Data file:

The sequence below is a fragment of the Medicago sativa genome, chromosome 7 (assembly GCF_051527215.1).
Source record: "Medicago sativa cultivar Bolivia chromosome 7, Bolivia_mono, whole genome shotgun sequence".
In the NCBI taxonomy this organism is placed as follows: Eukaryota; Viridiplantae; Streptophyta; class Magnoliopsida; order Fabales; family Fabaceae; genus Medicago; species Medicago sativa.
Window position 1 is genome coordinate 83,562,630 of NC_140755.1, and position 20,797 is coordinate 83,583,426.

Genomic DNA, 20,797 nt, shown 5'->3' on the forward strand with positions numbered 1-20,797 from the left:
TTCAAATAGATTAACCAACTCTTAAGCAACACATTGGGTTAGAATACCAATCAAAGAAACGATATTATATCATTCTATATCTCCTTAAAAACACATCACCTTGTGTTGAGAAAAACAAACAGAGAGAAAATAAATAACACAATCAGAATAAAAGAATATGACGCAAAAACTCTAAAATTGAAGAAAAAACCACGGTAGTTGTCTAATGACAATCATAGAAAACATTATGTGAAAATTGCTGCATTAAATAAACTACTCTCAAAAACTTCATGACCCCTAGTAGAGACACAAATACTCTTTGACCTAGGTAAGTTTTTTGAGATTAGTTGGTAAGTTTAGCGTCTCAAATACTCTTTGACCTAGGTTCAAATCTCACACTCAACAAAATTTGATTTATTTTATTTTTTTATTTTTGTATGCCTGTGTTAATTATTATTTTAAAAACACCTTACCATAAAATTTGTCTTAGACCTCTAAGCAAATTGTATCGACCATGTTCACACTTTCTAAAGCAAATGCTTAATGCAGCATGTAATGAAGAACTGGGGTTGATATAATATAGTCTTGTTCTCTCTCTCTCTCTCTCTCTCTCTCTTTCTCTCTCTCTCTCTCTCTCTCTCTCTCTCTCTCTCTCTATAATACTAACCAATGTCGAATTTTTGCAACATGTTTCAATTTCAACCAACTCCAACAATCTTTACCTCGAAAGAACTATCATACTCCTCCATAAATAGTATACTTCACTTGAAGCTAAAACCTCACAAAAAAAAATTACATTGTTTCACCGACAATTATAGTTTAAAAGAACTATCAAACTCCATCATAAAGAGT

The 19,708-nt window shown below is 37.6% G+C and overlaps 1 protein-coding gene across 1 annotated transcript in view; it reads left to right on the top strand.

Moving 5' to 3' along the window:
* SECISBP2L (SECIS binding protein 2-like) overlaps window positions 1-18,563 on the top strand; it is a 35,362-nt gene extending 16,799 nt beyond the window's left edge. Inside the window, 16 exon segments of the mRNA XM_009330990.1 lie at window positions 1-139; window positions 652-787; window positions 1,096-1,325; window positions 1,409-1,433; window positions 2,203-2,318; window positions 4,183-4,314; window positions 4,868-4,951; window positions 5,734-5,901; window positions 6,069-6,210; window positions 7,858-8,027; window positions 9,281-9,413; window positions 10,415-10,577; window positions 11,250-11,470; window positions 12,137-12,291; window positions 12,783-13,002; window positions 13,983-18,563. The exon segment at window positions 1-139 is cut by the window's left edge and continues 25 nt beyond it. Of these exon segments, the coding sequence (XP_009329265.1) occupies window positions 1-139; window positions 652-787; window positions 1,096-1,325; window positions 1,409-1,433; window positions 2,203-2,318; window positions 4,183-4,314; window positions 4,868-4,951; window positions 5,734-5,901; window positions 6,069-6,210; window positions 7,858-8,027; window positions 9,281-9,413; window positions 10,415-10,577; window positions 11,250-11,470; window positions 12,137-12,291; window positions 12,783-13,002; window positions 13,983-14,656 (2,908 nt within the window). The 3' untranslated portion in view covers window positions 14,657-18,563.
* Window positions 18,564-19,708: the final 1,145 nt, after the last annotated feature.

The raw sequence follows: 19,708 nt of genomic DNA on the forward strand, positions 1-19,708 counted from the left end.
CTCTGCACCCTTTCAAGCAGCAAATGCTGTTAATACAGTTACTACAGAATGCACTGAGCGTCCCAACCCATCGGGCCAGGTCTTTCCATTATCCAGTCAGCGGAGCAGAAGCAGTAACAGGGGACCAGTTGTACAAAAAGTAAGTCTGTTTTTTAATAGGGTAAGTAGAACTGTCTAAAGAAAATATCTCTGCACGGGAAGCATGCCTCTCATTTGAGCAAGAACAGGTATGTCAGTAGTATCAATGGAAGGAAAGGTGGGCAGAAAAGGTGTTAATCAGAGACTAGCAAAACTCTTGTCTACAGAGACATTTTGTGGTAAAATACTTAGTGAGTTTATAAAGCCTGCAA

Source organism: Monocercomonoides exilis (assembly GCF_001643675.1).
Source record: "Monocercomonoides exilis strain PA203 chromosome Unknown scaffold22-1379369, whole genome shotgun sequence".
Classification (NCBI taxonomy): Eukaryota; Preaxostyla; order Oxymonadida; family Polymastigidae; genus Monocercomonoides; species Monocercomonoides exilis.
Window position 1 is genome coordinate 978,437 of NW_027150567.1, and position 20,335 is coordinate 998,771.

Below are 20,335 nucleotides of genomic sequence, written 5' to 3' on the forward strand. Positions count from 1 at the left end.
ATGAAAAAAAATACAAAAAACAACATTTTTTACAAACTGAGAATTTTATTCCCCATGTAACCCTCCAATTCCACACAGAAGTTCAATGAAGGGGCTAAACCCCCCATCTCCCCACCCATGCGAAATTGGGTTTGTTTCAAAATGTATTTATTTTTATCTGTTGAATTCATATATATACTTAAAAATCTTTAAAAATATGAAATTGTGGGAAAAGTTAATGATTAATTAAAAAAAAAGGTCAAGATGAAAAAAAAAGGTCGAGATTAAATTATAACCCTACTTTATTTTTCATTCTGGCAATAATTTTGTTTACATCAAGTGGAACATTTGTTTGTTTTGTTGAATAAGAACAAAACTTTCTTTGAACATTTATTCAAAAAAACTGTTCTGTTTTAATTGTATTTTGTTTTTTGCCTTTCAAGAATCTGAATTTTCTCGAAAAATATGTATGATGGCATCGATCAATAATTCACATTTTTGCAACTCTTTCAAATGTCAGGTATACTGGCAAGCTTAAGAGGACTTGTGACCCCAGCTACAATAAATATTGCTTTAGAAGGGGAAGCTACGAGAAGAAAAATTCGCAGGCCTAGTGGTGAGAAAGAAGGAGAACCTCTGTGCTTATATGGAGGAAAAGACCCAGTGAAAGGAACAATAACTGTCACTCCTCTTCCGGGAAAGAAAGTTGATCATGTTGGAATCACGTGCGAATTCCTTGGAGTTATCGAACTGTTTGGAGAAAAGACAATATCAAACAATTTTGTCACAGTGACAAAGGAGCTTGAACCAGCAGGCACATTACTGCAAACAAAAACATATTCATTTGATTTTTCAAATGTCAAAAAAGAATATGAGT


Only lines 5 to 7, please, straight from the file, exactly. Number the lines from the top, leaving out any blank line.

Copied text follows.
Genomic DNA, 20,797 nt, shown 5'->3' on the forward strand with positions numbered 1-20,797 from the left:
TTCAAATAGATTAACCAACTCTTAAGCAACACATTGGGTTAGAATACCAATCAAAGAAACGATATTATATCATTCTATATCTCCTTAAAAACACATCACCTTGTGTTGAGAAAAACAAACAGAGAGAAAATAAATAACACAATCAGAATAAAAGAATATGACGCAAAAACTCTAAAATTGAAGAAAAAACCACGGTAGTTGTCTAATGACAATCATAGAAAACATTATGTGAAAATTGCTGCATTAAATAAACTACTCTCAAAAACTTCATGACCCCTAGTAGAGACACAAATACTCTTTGACCTAGGTAAGTTTTTTGAGATTAGTTGGTAAGTTTAGCGTCTCAAATACTCTTTGACCTAGGTTCAAATCTCACACTCAACAAAATTTGATTTATTTTATTTTTTTATTTTTGTATGCCTGTGTTAATTATTATTTTAAAAACACCTTACCATAAAATTTGTCTTAGACCTCTAAGCAAATTGTATCGACCATGTTCACACTTTCTAAAGCAAATGCTTAATGCAGCATGTAATGAAGAACTGGGGTTGATATAATATAGTCTTGTTCTCTCTCTCTCTCTCTCTCTCTCTCTTTCTCTCTCTCTCTCTCTCTCTCTCTCTCTCTCTCTCTCTATAATACTAACCAATGTCGAATTTTTGCAACATGTTTCAATTTCAACCAACTCCAACAATCTTTACCTCGAAAGAACTATCATACTCCTCCATAAATAGTATACTTCACTTGAAGCTAAAACCTCACAAAAAAAAATTACATTGTTTCACCGACAATTATAGTTTAAAAGAACTATCAAACTCCATCATAAAGAGT

The 19,708-nt window shown below is 37.6% G+C and overlaps 1 protein-coding gene across 1 annotated transcript in view; it reads left to right on the top strand.